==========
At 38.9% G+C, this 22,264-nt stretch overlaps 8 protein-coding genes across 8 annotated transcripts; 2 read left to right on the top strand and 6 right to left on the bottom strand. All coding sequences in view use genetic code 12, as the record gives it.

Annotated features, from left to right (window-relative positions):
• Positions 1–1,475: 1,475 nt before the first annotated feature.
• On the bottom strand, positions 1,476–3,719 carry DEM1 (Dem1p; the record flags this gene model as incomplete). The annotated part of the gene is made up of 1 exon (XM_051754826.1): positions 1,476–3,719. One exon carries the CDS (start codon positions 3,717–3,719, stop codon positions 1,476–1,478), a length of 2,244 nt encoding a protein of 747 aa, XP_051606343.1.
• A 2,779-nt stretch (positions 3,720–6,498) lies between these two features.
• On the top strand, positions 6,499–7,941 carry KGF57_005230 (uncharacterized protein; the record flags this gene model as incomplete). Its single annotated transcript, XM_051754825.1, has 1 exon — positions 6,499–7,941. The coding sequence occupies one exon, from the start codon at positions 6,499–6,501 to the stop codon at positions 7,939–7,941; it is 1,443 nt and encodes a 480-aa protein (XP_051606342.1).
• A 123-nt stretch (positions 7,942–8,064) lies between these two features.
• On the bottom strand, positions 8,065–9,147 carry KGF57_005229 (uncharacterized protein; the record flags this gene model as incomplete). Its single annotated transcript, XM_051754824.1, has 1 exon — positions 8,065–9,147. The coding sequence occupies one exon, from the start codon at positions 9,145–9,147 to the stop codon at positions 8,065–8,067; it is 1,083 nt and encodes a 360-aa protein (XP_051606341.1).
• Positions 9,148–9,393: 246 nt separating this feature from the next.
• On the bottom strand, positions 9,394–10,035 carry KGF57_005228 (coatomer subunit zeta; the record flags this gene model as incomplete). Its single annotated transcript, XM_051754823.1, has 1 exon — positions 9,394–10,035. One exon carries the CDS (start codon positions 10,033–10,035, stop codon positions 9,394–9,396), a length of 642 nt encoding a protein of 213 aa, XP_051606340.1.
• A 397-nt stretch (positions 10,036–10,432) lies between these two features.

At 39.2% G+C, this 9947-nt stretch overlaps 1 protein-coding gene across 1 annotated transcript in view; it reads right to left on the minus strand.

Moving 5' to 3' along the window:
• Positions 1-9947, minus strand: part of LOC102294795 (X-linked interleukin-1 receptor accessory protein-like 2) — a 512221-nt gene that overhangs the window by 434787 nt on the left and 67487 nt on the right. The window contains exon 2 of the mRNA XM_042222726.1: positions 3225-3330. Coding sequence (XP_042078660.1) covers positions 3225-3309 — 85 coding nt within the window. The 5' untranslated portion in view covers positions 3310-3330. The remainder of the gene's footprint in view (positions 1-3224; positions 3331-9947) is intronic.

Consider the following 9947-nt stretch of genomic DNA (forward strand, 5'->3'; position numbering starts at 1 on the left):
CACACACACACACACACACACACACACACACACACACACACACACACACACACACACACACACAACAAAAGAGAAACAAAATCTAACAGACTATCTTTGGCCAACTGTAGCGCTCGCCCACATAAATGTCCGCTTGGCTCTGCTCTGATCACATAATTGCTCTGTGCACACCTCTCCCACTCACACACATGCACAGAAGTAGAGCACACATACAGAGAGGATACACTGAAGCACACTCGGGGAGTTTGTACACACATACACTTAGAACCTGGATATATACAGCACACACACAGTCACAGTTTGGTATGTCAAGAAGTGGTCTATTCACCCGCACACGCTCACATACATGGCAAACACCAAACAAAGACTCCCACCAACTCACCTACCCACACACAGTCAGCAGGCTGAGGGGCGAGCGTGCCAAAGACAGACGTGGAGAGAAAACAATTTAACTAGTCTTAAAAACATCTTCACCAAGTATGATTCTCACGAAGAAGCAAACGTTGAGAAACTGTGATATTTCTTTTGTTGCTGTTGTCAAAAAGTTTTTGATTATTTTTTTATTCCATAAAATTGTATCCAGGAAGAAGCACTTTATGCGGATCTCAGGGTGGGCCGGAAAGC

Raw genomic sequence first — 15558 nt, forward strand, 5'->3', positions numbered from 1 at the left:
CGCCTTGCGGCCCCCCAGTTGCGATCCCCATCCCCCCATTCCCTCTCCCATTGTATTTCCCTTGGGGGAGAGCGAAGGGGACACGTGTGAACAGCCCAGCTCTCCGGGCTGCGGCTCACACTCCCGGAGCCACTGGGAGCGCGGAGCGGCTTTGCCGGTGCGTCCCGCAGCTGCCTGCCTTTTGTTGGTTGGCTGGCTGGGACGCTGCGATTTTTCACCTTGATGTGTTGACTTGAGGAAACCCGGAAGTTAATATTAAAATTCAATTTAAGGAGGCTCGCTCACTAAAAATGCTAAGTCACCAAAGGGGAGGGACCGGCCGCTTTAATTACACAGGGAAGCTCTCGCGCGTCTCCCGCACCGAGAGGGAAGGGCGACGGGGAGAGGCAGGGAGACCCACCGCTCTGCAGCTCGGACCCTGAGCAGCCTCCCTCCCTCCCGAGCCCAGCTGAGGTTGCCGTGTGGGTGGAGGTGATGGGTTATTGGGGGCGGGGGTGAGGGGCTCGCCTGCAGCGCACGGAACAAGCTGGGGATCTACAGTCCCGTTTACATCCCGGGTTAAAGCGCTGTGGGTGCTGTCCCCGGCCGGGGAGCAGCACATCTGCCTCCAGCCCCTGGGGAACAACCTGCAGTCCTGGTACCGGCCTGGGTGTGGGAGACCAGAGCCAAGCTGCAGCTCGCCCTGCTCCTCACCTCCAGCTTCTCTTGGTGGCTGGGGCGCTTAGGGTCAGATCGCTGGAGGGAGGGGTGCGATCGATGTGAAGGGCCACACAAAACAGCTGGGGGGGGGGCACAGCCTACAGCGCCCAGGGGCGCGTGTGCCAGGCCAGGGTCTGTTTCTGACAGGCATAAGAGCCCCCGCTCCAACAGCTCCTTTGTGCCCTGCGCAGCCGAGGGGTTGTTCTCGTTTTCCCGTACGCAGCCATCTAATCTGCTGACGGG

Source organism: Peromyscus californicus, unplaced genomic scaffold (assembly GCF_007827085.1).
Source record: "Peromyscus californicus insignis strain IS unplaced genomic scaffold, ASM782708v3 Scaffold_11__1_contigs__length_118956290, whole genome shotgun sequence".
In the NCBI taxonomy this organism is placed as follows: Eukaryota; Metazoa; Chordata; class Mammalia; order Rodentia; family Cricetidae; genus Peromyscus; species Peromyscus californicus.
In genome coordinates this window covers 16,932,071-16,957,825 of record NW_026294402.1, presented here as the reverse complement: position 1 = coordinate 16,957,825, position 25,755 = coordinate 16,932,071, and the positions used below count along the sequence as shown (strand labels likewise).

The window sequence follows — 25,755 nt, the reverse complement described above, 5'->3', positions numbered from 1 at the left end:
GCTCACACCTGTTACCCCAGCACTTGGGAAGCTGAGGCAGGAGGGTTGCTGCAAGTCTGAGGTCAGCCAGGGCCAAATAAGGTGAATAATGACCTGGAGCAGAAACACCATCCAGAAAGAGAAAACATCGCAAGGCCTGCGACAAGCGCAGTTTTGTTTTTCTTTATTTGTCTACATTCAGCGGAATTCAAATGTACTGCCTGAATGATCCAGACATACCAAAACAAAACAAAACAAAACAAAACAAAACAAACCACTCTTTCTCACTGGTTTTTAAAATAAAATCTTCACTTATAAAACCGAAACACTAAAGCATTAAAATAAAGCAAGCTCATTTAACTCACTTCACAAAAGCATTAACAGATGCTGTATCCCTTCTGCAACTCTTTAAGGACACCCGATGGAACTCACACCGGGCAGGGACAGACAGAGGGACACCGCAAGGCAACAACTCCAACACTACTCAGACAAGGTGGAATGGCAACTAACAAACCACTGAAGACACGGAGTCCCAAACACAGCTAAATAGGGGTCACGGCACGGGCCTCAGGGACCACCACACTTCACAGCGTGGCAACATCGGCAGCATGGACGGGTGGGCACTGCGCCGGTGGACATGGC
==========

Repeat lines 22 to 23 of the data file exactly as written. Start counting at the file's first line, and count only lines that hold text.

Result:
In genome coordinates this window covers 16,932,071-16,957,825 of record NW_026294402.1, presented here as the reverse complement: position 1 = coordinate 16,957,825, position 25,755 = coordinate 16,932,071, and the positions used below count along the sequence as shown (strand labels likewise).

The window sequence follows — 25,755 nt, the reverse complement described above, 5'->3', positions numbered from 1 at the left end: